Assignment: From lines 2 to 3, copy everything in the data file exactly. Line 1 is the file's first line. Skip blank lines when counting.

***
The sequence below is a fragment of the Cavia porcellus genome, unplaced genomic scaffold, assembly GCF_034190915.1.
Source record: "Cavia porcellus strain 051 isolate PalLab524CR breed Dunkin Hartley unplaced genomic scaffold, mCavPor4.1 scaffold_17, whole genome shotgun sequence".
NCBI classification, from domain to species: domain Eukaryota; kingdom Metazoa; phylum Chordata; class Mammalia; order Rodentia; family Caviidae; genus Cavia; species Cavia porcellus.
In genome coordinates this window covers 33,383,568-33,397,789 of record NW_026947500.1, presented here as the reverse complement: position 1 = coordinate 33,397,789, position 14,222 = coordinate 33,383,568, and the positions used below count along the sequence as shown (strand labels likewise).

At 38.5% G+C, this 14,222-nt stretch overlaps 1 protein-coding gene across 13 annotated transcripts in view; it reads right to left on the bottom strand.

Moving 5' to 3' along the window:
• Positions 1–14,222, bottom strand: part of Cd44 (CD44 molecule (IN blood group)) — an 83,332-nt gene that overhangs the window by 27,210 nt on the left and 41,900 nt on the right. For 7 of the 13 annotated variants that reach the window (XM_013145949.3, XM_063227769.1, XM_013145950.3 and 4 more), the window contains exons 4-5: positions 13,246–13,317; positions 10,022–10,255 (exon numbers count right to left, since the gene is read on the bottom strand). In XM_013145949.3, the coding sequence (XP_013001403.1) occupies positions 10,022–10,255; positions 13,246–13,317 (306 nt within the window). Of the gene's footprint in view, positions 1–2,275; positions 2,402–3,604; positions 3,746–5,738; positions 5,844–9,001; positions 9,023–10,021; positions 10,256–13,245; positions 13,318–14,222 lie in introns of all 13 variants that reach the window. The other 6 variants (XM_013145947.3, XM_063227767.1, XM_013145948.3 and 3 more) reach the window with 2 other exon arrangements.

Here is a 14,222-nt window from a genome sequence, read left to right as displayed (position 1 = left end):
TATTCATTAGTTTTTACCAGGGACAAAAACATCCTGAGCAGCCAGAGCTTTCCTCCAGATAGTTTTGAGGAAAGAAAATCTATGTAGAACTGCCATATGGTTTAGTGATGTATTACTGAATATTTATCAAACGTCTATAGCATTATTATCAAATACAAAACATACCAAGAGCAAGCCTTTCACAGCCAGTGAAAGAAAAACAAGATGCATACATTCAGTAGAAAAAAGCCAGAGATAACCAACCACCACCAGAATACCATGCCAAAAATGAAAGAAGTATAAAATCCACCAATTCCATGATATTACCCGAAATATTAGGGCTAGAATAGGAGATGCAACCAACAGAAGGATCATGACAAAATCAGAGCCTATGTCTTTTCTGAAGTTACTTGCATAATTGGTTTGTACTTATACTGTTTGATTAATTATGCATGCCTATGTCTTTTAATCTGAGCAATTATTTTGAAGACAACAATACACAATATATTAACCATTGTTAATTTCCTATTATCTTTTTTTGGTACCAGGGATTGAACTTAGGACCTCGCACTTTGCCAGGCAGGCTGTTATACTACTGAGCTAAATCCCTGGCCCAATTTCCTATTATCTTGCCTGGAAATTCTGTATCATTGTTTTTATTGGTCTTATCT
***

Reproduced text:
Source record: "Cavia porcellus strain 051 isolate PalLab524CR breed Dunkin Hartley unplaced genomic scaffold, mCavPor4.1 scaffold_17, whole genome shotgun sequence".
NCBI classification, from domain to species: domain Eukaryota; kingdom Metazoa; phylum Chordata; class Mammalia; order Rodentia; family Caviidae; genus Cavia; species Cavia porcellus.